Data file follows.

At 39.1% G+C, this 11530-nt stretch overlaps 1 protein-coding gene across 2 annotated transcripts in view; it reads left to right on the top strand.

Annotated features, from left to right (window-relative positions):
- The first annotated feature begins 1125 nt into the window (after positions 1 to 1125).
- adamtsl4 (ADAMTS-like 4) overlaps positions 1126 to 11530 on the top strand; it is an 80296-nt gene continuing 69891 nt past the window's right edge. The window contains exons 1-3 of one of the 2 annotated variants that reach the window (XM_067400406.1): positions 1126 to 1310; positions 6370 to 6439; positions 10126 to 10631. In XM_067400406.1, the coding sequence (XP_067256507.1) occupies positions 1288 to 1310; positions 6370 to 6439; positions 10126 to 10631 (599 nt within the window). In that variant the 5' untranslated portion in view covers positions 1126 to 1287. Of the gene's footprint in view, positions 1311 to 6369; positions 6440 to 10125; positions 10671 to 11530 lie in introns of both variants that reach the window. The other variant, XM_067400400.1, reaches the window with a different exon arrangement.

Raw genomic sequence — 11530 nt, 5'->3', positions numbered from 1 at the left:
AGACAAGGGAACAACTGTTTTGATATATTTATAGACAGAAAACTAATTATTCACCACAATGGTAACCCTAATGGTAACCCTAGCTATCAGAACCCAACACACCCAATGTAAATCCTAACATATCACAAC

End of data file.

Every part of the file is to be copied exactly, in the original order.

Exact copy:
At 39.1% G+C, this 11530-nt stretch overlaps 1 protein-coding gene across 2 annotated transcripts in view; it reads left to right on the top strand.

Annotated features, from left to right (window-relative positions):
- The first annotated feature begins 1125 nt into the window (after positions 1 to 1125).
- adamtsl4 (ADAMTS-like 4) overlaps positions 1126 to 11530 on the top strand; it is an 80296-nt gene continuing 69891 nt past the window's right edge. The window contains exons 1-3 of one of the 2 annotated variants that reach the window (XM_067400406.1): positions 1126 to 1310; positions 6370 to 6439; positions 10126 to 10631. In XM_067400406.1, the coding sequence (XP_067256507.1) occupies positions 1288 to 1310; positions 6370 to 6439; positions 10126 to 10631 (599 nt within the window). In that variant the 5' untranslated portion in view covers positions 1126 to 1287. Of the gene's footprint in view, positions 1311 to 6369; positions 6440 to 10125; positions 10671 to 11530 lie in introns of both variants that reach the window. The other variant, XM_067400400.1, reaches the window with a different exon arrangement.

Raw genomic sequence — 11530 nt, 5'->3', positions numbered from 1 at the left:
AGACAAGGGAACAACTGTTTTGATATATTTATAGACAGAAAACTAATTATTCACCACAATGGTAACCCTAATGGTAACCCTAGCTATCAGAACCCAACACACCCAATGTAAATCCTAACATATCACAAC